An Unconventional Tale
By Srishti Bhagat
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At the edge of an expanse of low hills, but one league away from the Gynoth swamplands, lay the little village Kor. Long aeons ago, minor skirmishes with other tribes occupied the interests and lives of its people, and thus, the Xitans, the warriors of the culture, rose to great prominence. The people of Kor were in desperate straits; their warriors were doing poorly, and if they could not rally, they would be pushed into the swamplands of Gynoth. That horrid name was spoken among them only in the barest of whispers. Gynoth was a feared place, rumored to be home to monsters, giant insects, vicious plants, and hungry land that swallowed people whole. The cornered Xitans of Kor fought all the more fiercely because of their fears.
Kor, at that time, was home to an outwardly quiet, beautiful lady, by the name of Rialla. Her husband, Tarek, was one of the greatest Xitans. The sweet lady's fondest dream was to have a daughter, just like her, to raise. But for the longest time, the couple remained childless. At long last, Rialla became pregnant, and began dreaming about her soon-to-come child. Long before she gave birth, she decided upon the name: Venus. And though the labor was hard, a truly beautiful babe was born to Rialla and Tarek.
Now, though Rialla was gorgeous and kind, she wasn't the type that one could call "mentally stable." Because of the peculiar workings of her mind, the only adjective suitable to use for her feelings when she realized that Venus was a boy is miffed. And Tarek, though he was a wonderful warrior, was quite obsessed with Rialla, to a pretty disgustingly unhealthy level. Venus was not a girl, and the baby required a lot of attention from Rialla; Tarek did not like the boy. Rialla, however, put aside her disappointment, and lavished love on her "dear child" Venus the only untoward thing was that she never, in fact, acknowledged his masculinity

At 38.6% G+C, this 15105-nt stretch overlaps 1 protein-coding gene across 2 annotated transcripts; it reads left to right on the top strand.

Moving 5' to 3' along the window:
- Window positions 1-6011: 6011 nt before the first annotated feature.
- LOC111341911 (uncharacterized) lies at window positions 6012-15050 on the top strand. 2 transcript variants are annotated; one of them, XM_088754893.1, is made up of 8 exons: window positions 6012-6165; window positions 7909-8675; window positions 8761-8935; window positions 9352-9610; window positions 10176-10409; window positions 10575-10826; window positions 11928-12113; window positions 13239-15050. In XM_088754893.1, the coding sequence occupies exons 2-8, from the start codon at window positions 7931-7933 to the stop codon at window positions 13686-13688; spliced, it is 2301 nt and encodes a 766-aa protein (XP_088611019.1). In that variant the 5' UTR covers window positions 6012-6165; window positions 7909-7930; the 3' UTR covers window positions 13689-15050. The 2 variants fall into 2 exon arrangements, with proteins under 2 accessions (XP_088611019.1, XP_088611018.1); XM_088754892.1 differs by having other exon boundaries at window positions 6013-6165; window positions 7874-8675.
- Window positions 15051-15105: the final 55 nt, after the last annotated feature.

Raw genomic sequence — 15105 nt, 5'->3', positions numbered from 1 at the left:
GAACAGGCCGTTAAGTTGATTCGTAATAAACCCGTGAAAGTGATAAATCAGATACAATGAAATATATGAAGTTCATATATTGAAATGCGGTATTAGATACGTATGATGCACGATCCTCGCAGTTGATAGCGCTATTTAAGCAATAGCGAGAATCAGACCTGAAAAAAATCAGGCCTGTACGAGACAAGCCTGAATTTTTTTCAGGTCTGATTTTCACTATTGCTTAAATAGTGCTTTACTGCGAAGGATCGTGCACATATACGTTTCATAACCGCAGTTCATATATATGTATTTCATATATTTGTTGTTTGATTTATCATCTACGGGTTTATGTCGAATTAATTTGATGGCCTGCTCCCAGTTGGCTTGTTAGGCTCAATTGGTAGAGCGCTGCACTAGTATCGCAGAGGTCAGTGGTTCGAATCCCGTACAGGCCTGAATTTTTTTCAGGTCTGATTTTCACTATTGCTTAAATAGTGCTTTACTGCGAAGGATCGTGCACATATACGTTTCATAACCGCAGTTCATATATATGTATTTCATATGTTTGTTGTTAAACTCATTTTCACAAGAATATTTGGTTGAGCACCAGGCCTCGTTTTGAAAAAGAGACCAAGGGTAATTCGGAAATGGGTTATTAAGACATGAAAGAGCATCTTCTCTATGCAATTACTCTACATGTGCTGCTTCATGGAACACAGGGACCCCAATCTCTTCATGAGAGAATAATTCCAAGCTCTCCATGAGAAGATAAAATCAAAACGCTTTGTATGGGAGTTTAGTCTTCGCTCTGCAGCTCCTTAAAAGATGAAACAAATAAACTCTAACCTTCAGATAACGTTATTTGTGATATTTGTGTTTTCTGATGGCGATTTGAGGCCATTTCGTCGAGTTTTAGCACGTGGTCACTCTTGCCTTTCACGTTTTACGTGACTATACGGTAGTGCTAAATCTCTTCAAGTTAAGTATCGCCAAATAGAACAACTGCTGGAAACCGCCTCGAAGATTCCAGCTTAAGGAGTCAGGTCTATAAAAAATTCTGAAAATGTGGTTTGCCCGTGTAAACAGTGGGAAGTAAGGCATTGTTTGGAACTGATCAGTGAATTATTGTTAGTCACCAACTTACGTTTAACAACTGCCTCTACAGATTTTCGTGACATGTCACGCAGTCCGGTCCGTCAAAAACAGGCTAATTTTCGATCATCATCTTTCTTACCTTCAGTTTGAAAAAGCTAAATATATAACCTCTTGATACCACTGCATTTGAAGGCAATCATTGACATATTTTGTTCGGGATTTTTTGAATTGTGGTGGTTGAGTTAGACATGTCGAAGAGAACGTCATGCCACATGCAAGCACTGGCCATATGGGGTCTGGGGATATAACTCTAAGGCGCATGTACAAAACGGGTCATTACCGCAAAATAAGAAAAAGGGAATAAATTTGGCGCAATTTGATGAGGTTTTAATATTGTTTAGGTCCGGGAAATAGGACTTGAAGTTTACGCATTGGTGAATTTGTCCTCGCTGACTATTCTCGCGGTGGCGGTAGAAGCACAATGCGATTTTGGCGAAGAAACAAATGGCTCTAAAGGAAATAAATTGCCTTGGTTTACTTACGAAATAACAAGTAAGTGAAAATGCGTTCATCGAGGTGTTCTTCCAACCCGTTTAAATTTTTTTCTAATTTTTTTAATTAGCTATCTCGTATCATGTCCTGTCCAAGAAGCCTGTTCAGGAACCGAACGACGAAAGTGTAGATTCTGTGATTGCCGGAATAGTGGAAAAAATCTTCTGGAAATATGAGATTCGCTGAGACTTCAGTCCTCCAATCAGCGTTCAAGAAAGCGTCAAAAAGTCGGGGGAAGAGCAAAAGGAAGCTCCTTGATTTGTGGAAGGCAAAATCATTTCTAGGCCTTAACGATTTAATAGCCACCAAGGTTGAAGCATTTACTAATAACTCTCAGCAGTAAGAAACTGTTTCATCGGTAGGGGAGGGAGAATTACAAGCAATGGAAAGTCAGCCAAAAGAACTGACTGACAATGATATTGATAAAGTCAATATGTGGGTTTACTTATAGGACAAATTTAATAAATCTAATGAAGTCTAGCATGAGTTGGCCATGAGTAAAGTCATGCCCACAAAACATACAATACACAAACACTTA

Venus hated his father. The child, subjected to harsh, rigorous Xitan training by Tarek, grew strong, but, being a child, he could not fend off the severe beatings Tarek also gave him. Even if he had been able to, had he dared to strike his father, who ranked so high among the Xitans the consequences would have been unimaginable. However, because he could avoid his father by spending hours studying herbal lore and other non-combat skills, he became one of the smarter Korains. Yet, he was expected to become a warrior, and he could not lightly abandon this duty, so he was still obliged to spend countless hours with the cruel, impatient Tarek, seething with rage.
For eight years the boy suffered on. Then, there came the spiderVenus had awoken feeling very odd that morning, and when he had finally resolved to open his eyes, he had realized why: for the first since before he could remember, the sun had arisen before him. Venus knew not what had happened. Silently, limbs trembling with fear, wonder, and strange excitement, he had quietly, oh so quietly crept into Tarek's private room. His father was yet asleep!
Tarek lay, stretched on his bedding, eerily still and quiet. Not one snore issued from his mouth. Venus stood a while, cogitating upon the strange turn of events, and finally, grasping his resolve two-handedly, he crept right up to Tarek's inert form. Still, his father did not stir. As Venus stood, gaping, he marked that there was a peculiar purplish-red bump on Tarek's neck. Suddenly Venus jumped. Something light and hairy had tickled his foot, and it lay, momentarily stunned, on the floor, where it fallen. Then, before he could get over his shock and inspect it, the bug skittered out of sight.
Tarek was dead. Venus was free. Rialla lost even more of her little sanity.
Venus grew stronger and smarter and became more respected among his peers. His mother transferred all her love to him, and he, too, came to love her even more dearly. But the initiated Xitans did not look so kindly upon the lad. There were several reasons that they had: Firstly, Venus had an unearthly fascination with bugs, the uglier and deadlier, the better; then, his father had never spoken proudly of him, and lastly, the name given to him by his mother They did not know what to make of the family, and so, they pointedly avoided poor Venus.